Tweets, Snaps, and Streaming: An Analysis of the Implications of Social Media in the Aftermath of the UT-Austin May 1, 2017 Stabbing

Estrellita Longoria
Concordia University – Texas
Director of Residential Life

 

On May 1, 2017 at approximately 1:46pm, a student wielding a “Bowie-style hunting knife” meandered through a heavily populated area of the University of Texas at Austin campus. Chaos ensued when the more than a hundred students in the Gregory Gym area noticed the student with the knife casually walking through the crowd stabbing three people and murdering one. University police department secured the scene and apprehended the suspect in less than eight minutes. The campus community was directed to the university police department’s twitter; however, communication regarding the incident was not released until 3:15pm.

Fifteen minutes later across campus, on the north side of the university, spectators noticed a spray-painted sign hanging on the university’s communication building, reading “Tuition pays for bombs.” That evening Austin Police Department in conjunction with the university police department responded to a call within nine minutes in West Campus. West campus is populated by many fraternity and sorority houses; earlier that day, conjecture via social media folks speculated that the suspect of the stabbing was targeting white students involved in Greek life. Official communication dismissing the bomb threat on the north side of campus and dismissing the link between the found body and the attack near Gregory Gym was not published until 9:38pm.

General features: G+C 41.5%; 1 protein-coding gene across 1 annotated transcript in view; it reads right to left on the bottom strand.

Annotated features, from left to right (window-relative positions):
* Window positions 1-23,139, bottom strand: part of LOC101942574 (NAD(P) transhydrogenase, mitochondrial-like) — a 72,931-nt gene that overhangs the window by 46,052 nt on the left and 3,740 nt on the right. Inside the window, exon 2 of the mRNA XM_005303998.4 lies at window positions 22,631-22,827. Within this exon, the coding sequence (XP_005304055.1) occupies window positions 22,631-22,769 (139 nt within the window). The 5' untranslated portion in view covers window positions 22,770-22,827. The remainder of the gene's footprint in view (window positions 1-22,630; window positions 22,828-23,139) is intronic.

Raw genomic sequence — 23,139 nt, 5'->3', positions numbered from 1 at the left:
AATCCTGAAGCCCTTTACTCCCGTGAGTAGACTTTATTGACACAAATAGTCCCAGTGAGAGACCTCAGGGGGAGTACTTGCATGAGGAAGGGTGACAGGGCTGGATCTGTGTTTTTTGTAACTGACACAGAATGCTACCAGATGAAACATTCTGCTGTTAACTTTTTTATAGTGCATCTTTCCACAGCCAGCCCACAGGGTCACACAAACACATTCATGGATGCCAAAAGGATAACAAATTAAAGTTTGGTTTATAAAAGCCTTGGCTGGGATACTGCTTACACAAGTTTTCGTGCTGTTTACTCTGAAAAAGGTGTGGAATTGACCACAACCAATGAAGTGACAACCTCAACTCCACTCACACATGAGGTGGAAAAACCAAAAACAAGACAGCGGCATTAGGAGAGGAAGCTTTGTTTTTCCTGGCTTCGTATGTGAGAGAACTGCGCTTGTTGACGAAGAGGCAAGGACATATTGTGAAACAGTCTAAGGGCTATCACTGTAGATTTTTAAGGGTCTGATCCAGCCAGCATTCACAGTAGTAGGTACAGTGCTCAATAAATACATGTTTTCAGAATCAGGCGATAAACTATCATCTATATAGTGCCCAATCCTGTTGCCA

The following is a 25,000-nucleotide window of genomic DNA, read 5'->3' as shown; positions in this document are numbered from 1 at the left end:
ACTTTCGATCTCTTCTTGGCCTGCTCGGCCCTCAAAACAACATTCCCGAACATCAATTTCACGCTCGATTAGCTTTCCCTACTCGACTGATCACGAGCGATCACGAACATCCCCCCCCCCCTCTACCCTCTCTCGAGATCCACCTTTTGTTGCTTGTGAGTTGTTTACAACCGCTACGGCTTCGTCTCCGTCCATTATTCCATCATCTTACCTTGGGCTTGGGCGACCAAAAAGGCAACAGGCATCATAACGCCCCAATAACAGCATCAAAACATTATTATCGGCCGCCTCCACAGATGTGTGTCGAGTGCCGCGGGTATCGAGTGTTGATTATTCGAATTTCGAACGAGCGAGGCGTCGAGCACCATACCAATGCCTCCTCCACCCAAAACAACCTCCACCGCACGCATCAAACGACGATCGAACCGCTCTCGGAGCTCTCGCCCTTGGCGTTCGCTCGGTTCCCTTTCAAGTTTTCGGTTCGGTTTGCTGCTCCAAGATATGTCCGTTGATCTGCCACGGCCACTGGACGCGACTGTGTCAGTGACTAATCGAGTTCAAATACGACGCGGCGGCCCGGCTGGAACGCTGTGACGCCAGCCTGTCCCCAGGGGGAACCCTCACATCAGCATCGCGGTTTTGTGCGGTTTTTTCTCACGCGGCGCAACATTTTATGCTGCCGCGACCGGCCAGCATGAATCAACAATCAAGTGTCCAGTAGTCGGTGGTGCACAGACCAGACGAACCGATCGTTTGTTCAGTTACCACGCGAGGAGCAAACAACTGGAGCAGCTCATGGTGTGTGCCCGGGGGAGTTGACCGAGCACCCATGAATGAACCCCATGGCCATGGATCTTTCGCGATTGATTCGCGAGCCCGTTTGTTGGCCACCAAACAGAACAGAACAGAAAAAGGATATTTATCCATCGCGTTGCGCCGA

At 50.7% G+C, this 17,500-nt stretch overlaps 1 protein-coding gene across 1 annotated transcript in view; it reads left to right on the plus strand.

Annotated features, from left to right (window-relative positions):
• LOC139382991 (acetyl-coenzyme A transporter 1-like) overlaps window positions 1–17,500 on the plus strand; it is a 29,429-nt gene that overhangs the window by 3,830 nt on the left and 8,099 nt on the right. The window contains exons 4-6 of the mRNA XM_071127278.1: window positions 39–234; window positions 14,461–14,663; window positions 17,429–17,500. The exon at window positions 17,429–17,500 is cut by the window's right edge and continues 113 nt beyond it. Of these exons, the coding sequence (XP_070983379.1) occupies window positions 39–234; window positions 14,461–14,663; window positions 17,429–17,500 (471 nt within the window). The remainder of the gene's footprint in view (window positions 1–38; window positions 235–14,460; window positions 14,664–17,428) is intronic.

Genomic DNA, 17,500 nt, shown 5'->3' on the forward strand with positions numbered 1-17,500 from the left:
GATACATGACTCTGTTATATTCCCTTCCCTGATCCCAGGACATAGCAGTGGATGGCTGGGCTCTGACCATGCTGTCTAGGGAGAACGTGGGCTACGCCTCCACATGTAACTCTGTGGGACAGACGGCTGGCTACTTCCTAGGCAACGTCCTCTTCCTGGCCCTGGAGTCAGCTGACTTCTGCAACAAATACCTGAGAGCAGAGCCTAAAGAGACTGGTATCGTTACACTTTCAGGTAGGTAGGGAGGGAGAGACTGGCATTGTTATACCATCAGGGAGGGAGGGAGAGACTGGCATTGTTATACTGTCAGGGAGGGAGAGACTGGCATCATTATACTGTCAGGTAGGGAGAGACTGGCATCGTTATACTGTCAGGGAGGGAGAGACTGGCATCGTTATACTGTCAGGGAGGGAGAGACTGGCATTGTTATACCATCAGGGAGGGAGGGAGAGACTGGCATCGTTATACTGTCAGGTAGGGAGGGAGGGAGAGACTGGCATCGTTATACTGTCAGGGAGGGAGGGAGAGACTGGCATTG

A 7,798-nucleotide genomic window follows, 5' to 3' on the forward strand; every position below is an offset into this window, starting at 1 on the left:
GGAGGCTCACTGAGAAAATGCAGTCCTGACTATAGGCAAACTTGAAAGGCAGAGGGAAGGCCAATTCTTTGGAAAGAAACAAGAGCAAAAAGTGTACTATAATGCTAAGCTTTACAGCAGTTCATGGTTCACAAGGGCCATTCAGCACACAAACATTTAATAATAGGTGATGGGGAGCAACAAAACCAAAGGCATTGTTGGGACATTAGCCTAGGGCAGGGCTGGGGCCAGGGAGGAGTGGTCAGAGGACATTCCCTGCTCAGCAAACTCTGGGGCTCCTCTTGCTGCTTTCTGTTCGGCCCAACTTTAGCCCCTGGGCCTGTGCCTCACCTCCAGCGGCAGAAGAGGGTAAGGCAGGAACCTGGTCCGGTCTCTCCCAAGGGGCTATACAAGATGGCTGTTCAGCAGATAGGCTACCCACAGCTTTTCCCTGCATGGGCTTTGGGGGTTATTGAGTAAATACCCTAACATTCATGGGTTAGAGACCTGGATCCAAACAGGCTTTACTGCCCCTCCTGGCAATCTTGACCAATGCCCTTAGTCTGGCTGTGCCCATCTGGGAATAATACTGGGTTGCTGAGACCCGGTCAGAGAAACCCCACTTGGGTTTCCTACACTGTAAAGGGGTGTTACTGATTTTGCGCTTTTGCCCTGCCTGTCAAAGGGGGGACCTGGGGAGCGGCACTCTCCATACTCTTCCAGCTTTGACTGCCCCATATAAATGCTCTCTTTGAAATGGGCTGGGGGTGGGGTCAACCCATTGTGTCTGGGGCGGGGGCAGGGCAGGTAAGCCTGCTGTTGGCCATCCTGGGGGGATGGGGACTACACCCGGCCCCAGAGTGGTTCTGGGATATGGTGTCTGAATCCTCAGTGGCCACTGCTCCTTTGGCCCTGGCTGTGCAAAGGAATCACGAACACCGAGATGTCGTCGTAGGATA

Although the university was safe from harm minutes after the stabbing attack, the campus community remained in a state of chaos finding inaccurate information from hundreds of pages and profiles on social media. Although the University Police Department and the Austin Police Department should be commended and revered for their efficiency in responding to the attack, bomb threats and unidentified body, the campus community focused negatively on UPD’s Twitter inactivity. Given the current political climate regarding police officers and the rise of social media use by society, university police departments must stay on the precipice of communication via social media or the implications of the inactivity could prove detrimental to the relationship and authority of university police departments, and essentially the overall safety of the campus community.

 

Takeaways

  • Session attendees will receive an after-action report and lessons learned from a then employee and student of the University of Texas at Austin.
  • Attendees will receive data regarding the virtual attendance of press conferences and the consumption of news articles compared to the activity of tweets, snapchat snaps, and Facebook live streaming.
  • The presenter will also cover best practices for utilizing social media after responding to attacks.